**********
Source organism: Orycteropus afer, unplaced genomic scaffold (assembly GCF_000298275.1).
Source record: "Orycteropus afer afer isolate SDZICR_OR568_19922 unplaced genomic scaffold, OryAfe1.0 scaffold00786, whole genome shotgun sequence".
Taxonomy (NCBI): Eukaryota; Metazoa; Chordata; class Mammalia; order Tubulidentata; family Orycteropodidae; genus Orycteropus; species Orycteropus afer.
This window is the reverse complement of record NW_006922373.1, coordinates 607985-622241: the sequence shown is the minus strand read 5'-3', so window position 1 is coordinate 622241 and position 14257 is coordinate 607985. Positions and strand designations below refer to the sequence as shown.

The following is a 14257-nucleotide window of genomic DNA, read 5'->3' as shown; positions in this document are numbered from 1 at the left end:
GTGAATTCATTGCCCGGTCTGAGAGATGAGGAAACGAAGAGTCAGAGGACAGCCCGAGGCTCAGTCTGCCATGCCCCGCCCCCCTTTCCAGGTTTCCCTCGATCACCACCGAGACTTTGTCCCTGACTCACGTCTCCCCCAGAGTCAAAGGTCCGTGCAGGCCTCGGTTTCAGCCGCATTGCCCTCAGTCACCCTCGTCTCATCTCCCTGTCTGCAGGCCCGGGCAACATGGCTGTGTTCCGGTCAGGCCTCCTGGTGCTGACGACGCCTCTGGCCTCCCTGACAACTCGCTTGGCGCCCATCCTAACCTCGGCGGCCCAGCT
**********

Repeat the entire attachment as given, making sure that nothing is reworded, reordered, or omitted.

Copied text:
Source organism: Orycteropus afer, unplaced genomic scaffold (assembly GCF_000298275.1).
Source record: "Orycteropus afer afer isolate SDZICR_OR568_19922 unplaced genomic scaffold, OryAfe1.0 scaffold00786, whole genome shotgun sequence".
Taxonomy (NCBI): Eukaryota; Metazoa; Chordata; class Mammalia; order Tubulidentata; family Orycteropodidae; genus Orycteropus; species Orycteropus afer.
This window is the reverse complement of record NW_006922373.1, coordinates 607985-622241: the sequence shown is the minus strand read 5'-3', so window position 1 is coordinate 622241 and position 14257 is coordinate 607985. Positions and strand designations below refer to the sequence as shown.

The following is a 14257-nucleotide window of genomic DNA, read 5'->3' as shown; positions in this document are numbered from 1 at the left end:
GTGAATTCATTGCCCGGTCTGAGAGATGAGGAAACGAAGAGTCAGAGGACAGCCCGAGGCTCAGTCTGCCATGCCCCGCCCCCCTTTCCAGGTTTCCCTCGATCACCACCGAGACTTTGTCCCTGACTCACGTCTCCCCCAGAGTCAAAGGTCCGTGCAGGCCTCGGTTTCAGCCGCATTGCCCTCAGTCACCCTCGTCTCATCTCCCTGTCTGCAGGCCCGGGCAACATGGCTGTGTTCCGGTCAGGCCTCCTGGTGCTGACGACGCCTCTGGCCTCCCTGACAACTCGCTTGGCGCCCATCCTAACCTCGGCGGCCCAGCT